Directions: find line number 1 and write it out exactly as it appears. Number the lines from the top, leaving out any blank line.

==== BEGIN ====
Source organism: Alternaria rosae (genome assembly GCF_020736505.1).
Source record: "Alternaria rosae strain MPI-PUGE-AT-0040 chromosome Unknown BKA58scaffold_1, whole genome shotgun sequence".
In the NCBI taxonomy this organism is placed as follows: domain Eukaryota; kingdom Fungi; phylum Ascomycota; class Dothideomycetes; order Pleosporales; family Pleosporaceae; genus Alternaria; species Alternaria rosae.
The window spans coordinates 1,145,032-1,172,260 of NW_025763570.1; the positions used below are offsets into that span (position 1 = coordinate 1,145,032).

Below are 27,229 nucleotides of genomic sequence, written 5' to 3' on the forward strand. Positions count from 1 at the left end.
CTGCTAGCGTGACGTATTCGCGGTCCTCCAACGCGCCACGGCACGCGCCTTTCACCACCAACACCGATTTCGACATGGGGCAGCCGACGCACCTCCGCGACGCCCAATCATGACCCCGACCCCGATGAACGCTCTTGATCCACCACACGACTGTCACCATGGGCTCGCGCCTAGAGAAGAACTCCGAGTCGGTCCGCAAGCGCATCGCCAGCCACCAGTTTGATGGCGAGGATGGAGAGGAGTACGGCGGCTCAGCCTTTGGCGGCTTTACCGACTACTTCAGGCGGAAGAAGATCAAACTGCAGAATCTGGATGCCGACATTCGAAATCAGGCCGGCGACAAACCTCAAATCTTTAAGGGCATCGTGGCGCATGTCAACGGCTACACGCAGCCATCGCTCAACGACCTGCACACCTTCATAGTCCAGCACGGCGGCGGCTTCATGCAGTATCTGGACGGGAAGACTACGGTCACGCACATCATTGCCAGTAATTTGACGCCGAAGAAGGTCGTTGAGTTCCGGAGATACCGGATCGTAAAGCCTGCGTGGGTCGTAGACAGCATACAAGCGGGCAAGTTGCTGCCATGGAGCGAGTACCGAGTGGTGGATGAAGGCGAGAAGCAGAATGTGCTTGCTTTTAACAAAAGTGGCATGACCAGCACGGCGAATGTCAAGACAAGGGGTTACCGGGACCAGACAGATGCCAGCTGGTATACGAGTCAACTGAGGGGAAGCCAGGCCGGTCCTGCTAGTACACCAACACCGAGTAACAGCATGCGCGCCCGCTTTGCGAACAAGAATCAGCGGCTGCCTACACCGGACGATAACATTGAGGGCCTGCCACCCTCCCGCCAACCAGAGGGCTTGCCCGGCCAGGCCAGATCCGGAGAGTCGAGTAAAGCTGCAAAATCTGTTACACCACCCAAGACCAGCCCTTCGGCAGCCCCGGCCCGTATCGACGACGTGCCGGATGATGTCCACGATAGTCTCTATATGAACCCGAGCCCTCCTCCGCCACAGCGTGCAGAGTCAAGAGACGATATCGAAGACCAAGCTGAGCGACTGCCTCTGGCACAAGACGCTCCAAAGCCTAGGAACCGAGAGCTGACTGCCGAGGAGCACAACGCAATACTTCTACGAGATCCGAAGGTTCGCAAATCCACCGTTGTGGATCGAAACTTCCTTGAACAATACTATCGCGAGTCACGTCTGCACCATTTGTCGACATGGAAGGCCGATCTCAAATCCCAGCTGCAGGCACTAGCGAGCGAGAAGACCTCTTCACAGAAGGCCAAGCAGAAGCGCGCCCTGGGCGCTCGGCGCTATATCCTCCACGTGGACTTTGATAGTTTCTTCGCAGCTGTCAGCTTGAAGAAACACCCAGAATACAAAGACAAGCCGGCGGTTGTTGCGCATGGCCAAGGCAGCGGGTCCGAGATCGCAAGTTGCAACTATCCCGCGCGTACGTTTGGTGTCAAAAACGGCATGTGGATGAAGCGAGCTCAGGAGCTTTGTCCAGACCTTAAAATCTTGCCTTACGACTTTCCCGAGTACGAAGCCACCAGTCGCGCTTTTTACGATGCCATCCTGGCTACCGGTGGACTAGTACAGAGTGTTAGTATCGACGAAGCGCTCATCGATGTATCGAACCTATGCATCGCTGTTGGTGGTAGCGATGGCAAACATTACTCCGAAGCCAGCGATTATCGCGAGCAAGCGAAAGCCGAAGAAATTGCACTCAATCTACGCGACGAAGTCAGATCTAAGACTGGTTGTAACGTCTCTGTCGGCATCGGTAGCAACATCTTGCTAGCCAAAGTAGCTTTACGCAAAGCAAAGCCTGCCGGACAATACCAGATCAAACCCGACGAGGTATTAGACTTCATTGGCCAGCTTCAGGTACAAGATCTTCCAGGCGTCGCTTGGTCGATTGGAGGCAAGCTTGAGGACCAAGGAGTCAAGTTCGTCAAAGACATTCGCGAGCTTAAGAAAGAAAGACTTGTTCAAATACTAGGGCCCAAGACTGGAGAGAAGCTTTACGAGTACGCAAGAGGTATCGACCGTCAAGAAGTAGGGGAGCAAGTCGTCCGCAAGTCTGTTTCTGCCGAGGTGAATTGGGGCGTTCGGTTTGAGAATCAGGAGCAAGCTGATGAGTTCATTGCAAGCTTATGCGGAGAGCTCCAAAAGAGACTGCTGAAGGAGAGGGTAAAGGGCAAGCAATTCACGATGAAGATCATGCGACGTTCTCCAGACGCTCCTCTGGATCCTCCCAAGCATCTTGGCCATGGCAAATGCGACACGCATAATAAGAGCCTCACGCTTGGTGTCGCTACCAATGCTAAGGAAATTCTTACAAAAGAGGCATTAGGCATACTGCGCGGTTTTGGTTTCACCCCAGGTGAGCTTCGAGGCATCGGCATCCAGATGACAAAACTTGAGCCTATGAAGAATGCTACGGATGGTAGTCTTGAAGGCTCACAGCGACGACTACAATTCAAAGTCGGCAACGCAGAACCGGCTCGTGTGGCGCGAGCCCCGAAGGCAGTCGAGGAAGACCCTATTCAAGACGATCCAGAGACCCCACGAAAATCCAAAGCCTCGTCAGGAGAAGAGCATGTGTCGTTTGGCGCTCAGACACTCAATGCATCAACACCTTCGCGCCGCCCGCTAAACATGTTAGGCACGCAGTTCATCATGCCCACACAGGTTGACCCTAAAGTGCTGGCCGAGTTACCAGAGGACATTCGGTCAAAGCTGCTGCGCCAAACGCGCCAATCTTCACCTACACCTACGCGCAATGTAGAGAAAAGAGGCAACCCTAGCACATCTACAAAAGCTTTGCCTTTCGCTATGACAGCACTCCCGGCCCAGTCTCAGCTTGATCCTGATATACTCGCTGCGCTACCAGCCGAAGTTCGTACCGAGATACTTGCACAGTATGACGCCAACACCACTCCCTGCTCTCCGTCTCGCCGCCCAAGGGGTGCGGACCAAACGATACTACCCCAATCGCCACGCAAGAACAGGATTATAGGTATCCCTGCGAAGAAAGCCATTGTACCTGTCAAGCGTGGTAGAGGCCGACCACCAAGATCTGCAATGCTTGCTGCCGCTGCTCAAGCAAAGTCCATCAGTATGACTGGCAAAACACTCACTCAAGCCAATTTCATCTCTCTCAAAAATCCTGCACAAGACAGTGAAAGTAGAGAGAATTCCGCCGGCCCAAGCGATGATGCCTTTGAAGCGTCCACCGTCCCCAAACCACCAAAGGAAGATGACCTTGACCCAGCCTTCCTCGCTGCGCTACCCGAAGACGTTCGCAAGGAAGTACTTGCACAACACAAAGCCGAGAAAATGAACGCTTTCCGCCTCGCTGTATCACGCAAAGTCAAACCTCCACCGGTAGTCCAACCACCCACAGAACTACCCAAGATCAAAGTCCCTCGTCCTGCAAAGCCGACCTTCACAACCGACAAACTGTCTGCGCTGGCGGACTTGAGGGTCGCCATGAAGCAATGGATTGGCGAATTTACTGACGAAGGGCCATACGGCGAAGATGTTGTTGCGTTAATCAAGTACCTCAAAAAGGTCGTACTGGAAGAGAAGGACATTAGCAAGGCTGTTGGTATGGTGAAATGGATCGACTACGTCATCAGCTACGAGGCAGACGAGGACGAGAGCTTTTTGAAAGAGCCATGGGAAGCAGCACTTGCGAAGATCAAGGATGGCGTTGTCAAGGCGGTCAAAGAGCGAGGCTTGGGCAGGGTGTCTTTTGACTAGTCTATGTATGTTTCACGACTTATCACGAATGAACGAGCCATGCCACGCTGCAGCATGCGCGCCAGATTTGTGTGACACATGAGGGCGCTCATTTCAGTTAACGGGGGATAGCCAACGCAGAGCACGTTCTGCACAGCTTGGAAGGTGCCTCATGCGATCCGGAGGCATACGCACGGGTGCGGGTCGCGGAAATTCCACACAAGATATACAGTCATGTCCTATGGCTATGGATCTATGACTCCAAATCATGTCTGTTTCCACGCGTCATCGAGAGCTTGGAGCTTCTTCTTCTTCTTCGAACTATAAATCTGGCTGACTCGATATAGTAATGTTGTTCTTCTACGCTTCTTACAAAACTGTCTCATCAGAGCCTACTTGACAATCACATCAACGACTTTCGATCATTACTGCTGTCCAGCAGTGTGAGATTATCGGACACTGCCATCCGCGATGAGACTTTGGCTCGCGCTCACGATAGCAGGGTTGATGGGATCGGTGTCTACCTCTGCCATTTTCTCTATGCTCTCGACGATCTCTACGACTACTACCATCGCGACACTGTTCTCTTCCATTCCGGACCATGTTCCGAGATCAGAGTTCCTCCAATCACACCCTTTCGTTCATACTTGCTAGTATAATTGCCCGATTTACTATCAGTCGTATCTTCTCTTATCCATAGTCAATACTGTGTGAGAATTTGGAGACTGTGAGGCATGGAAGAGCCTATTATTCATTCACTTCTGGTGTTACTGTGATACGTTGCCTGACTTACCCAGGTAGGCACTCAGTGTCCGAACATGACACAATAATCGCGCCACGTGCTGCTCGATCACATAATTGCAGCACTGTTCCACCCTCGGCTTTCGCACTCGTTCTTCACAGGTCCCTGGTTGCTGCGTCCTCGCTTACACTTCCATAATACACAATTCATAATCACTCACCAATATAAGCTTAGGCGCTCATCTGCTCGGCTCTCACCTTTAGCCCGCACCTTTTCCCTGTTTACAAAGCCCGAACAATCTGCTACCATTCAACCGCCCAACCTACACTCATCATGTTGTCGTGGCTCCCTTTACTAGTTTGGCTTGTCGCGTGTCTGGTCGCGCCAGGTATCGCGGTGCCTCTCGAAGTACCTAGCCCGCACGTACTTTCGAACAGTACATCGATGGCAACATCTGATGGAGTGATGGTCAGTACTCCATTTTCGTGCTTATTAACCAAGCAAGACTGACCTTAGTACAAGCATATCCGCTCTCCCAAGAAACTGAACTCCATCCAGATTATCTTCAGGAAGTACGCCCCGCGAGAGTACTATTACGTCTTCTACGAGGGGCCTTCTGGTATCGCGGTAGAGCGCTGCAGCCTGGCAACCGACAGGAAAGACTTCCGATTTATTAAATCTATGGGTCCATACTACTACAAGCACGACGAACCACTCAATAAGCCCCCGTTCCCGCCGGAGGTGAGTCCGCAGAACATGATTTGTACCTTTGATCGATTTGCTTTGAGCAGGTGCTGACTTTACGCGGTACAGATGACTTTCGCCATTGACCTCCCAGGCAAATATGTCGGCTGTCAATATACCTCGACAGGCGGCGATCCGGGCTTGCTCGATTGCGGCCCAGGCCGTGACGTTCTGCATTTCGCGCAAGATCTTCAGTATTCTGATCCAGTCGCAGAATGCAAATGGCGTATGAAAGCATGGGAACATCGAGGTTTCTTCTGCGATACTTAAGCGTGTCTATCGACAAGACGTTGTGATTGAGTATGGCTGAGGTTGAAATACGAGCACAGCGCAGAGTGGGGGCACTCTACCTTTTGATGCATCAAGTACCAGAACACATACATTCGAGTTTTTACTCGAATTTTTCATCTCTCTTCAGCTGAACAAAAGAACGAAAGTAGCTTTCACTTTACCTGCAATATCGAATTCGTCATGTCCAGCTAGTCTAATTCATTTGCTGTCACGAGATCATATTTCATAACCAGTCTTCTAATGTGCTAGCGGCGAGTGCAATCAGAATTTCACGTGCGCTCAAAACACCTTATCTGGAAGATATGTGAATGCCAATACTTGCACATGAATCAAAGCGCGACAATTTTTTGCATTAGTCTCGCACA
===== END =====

Source organism: Alternaria rosae (genome assembly GCF_020736505.1).